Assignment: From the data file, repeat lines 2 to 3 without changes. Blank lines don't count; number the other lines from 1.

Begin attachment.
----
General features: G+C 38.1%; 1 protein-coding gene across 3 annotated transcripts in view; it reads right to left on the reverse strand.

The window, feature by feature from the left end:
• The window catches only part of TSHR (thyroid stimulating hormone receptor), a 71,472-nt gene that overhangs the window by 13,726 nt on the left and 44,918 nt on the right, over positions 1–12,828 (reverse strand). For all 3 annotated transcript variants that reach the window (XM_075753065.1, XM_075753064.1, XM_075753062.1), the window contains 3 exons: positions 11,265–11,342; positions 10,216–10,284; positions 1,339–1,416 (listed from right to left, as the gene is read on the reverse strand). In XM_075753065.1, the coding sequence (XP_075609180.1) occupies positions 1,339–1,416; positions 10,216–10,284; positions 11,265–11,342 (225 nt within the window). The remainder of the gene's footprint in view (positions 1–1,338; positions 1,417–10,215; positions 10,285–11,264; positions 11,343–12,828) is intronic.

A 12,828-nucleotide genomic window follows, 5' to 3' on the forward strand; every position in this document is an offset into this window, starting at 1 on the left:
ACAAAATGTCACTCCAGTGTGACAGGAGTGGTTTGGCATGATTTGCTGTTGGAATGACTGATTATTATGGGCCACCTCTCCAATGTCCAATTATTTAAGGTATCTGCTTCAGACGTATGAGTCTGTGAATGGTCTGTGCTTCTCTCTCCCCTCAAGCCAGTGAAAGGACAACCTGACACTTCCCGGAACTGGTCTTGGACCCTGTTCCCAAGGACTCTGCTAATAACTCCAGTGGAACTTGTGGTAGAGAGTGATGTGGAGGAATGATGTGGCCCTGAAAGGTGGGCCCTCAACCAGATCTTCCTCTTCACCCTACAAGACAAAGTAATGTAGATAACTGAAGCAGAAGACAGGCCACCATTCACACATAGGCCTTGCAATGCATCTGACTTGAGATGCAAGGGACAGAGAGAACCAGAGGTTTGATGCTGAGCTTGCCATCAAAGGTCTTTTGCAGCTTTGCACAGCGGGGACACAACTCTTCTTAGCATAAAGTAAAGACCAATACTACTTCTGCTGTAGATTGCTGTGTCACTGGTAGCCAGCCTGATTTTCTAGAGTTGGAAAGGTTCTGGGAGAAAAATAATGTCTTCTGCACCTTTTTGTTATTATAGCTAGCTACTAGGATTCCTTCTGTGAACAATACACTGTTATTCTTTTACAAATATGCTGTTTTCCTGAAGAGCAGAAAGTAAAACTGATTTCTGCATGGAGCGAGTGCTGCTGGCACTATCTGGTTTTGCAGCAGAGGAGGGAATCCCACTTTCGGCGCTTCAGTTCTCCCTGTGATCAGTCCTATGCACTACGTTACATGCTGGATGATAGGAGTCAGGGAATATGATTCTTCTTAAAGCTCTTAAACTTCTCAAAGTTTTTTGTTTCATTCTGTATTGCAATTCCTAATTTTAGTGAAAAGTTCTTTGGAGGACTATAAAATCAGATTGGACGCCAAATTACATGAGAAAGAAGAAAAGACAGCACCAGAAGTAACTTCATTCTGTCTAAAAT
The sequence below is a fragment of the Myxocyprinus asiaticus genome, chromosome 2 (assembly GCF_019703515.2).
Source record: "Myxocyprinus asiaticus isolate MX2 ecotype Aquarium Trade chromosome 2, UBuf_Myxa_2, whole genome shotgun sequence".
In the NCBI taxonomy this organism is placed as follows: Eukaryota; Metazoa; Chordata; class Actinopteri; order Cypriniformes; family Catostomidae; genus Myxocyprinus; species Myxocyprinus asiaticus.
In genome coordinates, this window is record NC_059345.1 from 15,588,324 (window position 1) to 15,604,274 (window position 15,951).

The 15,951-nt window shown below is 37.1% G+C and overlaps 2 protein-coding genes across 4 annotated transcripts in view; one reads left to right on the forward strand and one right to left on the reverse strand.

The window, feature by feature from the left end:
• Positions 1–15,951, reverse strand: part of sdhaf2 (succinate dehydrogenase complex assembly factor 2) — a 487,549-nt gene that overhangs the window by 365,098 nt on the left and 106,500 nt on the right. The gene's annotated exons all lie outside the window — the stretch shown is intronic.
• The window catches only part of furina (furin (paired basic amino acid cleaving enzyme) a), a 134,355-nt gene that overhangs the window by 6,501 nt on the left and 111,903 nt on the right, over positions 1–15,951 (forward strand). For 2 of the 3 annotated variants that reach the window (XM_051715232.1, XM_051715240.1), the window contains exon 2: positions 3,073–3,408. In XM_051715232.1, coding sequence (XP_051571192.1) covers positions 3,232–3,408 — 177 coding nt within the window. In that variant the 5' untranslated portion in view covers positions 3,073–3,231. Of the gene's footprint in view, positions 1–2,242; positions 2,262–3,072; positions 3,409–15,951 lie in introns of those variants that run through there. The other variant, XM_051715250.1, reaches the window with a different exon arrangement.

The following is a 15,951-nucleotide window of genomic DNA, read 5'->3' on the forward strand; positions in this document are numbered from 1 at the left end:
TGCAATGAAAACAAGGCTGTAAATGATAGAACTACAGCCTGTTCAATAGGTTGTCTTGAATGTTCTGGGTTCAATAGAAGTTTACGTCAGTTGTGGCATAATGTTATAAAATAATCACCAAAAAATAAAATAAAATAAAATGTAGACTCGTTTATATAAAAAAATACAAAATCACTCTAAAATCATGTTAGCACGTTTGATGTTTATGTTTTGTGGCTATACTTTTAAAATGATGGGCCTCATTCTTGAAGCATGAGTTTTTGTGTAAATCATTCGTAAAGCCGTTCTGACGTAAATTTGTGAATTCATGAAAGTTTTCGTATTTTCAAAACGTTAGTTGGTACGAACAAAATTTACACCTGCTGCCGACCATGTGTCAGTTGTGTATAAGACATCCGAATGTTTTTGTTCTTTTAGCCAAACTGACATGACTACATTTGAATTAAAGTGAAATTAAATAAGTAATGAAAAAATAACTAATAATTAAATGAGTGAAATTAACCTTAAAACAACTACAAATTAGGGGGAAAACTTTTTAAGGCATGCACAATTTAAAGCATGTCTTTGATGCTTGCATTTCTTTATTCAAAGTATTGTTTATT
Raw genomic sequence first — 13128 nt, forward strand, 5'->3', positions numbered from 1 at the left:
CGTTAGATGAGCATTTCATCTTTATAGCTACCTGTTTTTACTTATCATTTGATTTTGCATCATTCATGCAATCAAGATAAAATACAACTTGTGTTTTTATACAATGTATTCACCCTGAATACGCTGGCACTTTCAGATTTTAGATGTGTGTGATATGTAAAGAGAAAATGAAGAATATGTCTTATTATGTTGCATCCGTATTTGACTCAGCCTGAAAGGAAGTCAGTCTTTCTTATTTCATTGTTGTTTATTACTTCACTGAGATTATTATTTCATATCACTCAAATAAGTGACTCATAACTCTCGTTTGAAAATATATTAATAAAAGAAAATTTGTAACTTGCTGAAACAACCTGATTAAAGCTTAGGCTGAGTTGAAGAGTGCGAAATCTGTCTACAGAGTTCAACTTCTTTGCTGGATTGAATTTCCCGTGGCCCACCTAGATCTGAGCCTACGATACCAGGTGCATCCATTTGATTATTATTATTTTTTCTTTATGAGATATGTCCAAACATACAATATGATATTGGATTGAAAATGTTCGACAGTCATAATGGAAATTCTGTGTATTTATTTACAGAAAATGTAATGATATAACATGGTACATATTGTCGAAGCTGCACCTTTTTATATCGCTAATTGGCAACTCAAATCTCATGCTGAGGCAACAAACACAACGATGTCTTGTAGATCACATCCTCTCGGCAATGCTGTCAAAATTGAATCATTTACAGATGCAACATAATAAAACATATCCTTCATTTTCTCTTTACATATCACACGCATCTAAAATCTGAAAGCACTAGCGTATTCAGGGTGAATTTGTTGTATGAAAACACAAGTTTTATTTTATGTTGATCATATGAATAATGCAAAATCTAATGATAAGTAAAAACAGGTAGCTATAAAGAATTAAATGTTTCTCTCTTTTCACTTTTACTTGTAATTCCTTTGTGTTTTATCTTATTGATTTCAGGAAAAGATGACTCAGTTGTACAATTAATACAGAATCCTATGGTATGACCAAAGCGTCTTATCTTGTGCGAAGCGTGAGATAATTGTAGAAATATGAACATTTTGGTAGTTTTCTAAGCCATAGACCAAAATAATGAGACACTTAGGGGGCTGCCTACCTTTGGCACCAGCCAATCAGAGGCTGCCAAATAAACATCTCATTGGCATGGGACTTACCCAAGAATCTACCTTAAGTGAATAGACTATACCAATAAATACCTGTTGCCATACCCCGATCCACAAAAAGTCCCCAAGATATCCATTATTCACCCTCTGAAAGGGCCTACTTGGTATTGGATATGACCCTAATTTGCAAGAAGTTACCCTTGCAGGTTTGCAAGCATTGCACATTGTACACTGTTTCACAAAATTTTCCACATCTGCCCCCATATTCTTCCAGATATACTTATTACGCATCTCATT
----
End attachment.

The window, feature by feature from the left end:
• The window catches only part of TSHR (thyroid stimulating hormone receptor), a 71,472-nt gene that overhangs the window by 13,726 nt on the left and 44,918 nt on the right, over positions 1–12,828 (reverse strand). For all 3 annotated transcript variants that reach the window (XM_075753065.1, XM_075753064.1, XM_075753062.1), the window contains 3 exons: positions 11,265–11,342; positions 10,216–10,284; positions 1,339–1,416 (listed from right to left, as the gene is read on the reverse strand). In XM_075753065.1, the coding sequence (XP_075609180.1) occupies positions 1,339–1,416; positions 10,216–10,284; positions 11,265–11,342 (225 nt within the window). The remainder of the gene's footprint in view (positions 1–1,338; positions 1,417–10,215; positions 10,285–11,264; positions 11,343–12,828) is intronic.